-Preeclampsia is a condition that occurs in third trimester of pregnancy. Preeclampsia is marked by high blood pressure, swelling, and protein in urine as well as other potential symptoms. It can lead to very severe risks such as premature birth, birth defects, and disabilities in the baby and severe complications for the woman such as stroke, seizures, heart failure, and potentially maternal death.
If preeclampsia is not severe, doctors will often prescribe bed rest and medicine to lower blood pressure. If preeclampsia is severe, the mother will be monitored in the hospital and, if necessary, the baby will be delivered. Vaginal birth it’s possible but often an emergency c-section will be performed as this will put less stress on the mother and baby’s body.
Abortion is not a necessary or practical solution. It can actually be more dangerous as a late term abortion can take 24-72 hours. In a life threatening situation, this is simply not practical or safe.
2) Ectopic pregnancy
Ectopic pregnancy is pregnancy that occurs outside the uterus, usually in the Fallopian tubes. Ectopic pregnancy cannot continue normally. Left untreated, the Fallopian tubes would rupture, causing internal bleeding and maternal death. The short answer to this is that ectopic pregnancy is not considered abortion by the medical community. This is is a dangerous and abnormal pregnancy situation. If not treated, the mother would die. However, there have been cases of both mother and babies surviving ectopic pregnancy.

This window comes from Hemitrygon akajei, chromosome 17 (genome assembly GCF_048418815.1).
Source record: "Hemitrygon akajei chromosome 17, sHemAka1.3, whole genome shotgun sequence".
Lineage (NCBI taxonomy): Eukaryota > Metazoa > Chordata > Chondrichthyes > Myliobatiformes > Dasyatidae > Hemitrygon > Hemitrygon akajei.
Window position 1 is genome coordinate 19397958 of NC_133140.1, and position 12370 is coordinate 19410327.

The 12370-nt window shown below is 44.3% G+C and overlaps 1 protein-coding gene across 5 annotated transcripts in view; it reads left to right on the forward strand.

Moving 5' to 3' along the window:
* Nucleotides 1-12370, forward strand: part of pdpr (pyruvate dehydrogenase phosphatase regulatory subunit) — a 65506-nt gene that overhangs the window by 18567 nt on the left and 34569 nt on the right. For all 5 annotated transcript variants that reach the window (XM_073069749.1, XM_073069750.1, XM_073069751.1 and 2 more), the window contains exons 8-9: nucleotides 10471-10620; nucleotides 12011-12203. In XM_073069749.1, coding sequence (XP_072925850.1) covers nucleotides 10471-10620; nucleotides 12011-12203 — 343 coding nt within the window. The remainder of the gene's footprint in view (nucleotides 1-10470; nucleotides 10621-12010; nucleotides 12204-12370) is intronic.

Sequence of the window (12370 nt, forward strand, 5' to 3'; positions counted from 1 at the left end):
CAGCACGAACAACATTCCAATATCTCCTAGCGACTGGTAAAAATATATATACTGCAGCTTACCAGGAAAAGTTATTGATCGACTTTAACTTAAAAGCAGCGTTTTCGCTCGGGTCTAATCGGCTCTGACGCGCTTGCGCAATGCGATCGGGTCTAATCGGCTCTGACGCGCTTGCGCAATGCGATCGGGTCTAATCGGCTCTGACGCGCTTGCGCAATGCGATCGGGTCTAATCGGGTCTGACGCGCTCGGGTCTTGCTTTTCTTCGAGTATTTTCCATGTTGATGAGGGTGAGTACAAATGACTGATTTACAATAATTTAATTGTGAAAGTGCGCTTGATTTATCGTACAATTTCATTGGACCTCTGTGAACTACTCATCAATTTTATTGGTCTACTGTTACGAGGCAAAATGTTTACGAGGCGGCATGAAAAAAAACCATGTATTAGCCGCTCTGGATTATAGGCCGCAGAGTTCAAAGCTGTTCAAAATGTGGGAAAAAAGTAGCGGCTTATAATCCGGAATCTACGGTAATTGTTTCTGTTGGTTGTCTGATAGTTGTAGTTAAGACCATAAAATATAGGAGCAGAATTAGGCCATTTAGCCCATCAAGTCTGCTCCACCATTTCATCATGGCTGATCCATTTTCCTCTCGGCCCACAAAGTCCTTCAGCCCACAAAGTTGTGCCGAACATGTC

3) Molar pregnancy
Molar pregnancy results from abnormal fertilization. A molar pregnancy can seem like a normal pregnancy for a time because it produces the same hormone signals as a normal healthy pregnancy. However, molar pregnancy consists of massive abnormal placental overgrowth. In a molar pregnancy, there is no possibility of having a baby. An embryo never forms or, if it does, dies shortly after. This is not a valid argument for abortion because 1) an embryo never formed in the first place, or 2) An embryo formed and then miscarried.
In a situation where a pregnant mother is found to have cancer, there are several options available to the mother. Cancer itself rarely affects the baby directly, it is the treatment of cancer that can be dangerous for the baby. Often times, the mother has chosen to wait on treatment until her baby is born. Many mothers have had healthy babies and made full recoveries from cancer after waiting on treatment. In other situations, there are localized treatments available that do not harm the growing baby. After the first trimester, chemotherapy is less likely to harm the baby because the placenta acts as a barrier. All of the baby’s organs are also formed by this point.
However, in a situation where none of these options are available or possible, there is nothing ethically objectional to a woman receiving treatment even at potential risk to the unborn baby. The difference between this and abortion is significant. In the former, the death of the baby is a tragic secondary effect of treating the mother. In the latter, you are intentionally killing the child. It is the difference between a man dying because he had cancer and taking a gun and shooting that man.
In situations where getting pregnant would directly cause death to the mother (situations which are incredibly rare), no doctor would leave the woman at risk of being able to potentially get pregnant. He would perform a hysterectomy, tie her tubes, or perform some other means of permanent sterilization.